Once the MIDI/DIN holes are cut I moved onto the IEC jack with fuse holder. That cut was also done with my Exacto Knife to get it as close to the size as possible. This also helps with the midi jacks because you can have enough plastic to screw them in with 2.5mm screws and square nuts. The IEC also has tabs so if the hole is the correct size it locks into the plastic and stays put when plugging and unplugging.

Next is cutting all of the wire to size and putting Female Terminal Connects on all of the wire going to the IEC jack and stripping the wire to be on the supplies and soldered to the MIDI jacks. This step is the most important because the ground wire in my box is done with 12G wire and all of the power if done with 16G. From doing car audio we always used thicker wire with the ground. The shorter the run of cable the better so there isn’t a bunch of wire in a corner of the box. It could also cause EMI noise in your audio lines.



Once the wiring is done and the MIDI jacks are wired and soldered I go get a multimeter and test all of the jacks to make sure the power is giving +15V where needed and -15V where needed. There is a regulator board inside each of my cases that regulate the boards to +12 /-12. Running the system this way has been documented on the ELBY Designs site. It seems to be solid. If you do not know about voltage regulators you can always buy +12/-12 supplies and just go straight 12volts.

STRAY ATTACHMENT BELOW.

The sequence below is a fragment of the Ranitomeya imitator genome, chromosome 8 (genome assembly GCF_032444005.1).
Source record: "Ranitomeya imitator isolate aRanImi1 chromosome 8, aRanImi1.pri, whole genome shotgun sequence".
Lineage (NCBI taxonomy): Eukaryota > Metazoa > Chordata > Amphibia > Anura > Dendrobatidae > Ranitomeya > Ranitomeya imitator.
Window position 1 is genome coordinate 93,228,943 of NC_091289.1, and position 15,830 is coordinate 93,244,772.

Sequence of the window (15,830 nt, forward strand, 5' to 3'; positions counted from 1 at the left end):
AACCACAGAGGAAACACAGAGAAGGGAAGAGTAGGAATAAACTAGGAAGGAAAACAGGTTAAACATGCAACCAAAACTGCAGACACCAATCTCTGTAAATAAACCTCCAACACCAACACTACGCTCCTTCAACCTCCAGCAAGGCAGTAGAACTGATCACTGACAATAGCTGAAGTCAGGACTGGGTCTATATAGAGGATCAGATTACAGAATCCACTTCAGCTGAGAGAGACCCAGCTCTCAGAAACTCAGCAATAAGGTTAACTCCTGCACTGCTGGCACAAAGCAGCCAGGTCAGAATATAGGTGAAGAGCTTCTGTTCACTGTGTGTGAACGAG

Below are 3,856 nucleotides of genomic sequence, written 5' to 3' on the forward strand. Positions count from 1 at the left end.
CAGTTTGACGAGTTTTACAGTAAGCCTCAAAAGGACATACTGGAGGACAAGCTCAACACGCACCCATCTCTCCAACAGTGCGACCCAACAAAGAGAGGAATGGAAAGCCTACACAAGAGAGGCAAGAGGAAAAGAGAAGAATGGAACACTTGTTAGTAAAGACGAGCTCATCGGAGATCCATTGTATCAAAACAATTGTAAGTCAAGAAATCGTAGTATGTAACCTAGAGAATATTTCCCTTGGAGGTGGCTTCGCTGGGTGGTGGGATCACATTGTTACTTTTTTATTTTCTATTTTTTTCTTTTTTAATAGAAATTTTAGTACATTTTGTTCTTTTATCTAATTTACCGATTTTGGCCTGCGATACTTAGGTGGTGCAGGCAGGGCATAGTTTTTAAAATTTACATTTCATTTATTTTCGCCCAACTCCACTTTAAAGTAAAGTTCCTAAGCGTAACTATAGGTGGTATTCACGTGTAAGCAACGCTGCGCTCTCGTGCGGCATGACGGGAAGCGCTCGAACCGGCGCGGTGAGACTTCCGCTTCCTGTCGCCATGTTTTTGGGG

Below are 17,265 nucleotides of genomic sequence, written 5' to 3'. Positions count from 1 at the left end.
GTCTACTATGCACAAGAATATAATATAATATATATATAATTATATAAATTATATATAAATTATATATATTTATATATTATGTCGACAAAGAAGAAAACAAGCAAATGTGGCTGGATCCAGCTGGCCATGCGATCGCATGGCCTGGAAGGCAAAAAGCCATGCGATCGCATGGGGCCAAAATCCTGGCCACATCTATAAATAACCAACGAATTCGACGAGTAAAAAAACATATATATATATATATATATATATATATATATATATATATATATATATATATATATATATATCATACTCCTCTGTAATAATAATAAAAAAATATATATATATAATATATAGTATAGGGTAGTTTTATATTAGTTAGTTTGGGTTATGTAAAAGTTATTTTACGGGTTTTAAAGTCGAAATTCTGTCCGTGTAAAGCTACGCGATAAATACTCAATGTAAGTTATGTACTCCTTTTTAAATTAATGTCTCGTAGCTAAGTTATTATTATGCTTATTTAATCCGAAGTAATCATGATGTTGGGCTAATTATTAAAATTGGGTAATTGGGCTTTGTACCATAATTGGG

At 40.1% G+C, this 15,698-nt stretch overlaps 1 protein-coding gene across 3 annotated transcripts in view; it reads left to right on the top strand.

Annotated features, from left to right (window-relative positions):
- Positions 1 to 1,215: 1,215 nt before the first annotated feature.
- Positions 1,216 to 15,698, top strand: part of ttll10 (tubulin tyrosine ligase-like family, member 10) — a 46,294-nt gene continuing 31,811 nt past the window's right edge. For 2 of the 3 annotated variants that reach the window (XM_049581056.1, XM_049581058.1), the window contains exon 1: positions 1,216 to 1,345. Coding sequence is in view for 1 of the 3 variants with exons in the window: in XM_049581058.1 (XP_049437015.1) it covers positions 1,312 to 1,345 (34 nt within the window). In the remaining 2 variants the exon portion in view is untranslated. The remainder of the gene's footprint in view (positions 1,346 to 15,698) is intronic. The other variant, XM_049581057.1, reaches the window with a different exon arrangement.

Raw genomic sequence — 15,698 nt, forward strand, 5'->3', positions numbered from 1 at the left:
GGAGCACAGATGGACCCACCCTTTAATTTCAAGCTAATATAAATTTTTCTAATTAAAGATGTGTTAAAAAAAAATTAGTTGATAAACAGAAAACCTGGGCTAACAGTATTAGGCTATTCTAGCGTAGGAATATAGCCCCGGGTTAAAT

You can see my power MIDI/DIN jacks are finished. Then i GOO-Gone the marker off. Please note that people in your studio SHOULD know there is power running on MIDI/DIN jacks. If one of these gets plugged into any gear you could have a total gear meltdown. My studio speed has become much slower now that there is power running along MIDI lines. Be CAREFUL if you choose to run things this way. MIDI jacks have plenty of pins and usually are handy for running over 10’ lengths for connecting gear/power/audio in certain situations.


My final wiring is below. As you can tell I like clean wiring and simple design. I found the plastic case in the trash and the supplies were 30$ each online ( Wiring is about 5$ with a 3$ IEC plug and 1$ fuse. Pretty simple project that took me about 1 hour.


Case is powered and making amazing sounds!

FuturLuv Record

FL_web1600x1600 is the BLOG for the new record. Available on iTunes now!!! We have been working really hard on Outofthebag’s first Indy release.

Roland SH-101 Repair

So i had a really good friend give me two pretty beat up Roland SH-101 Red.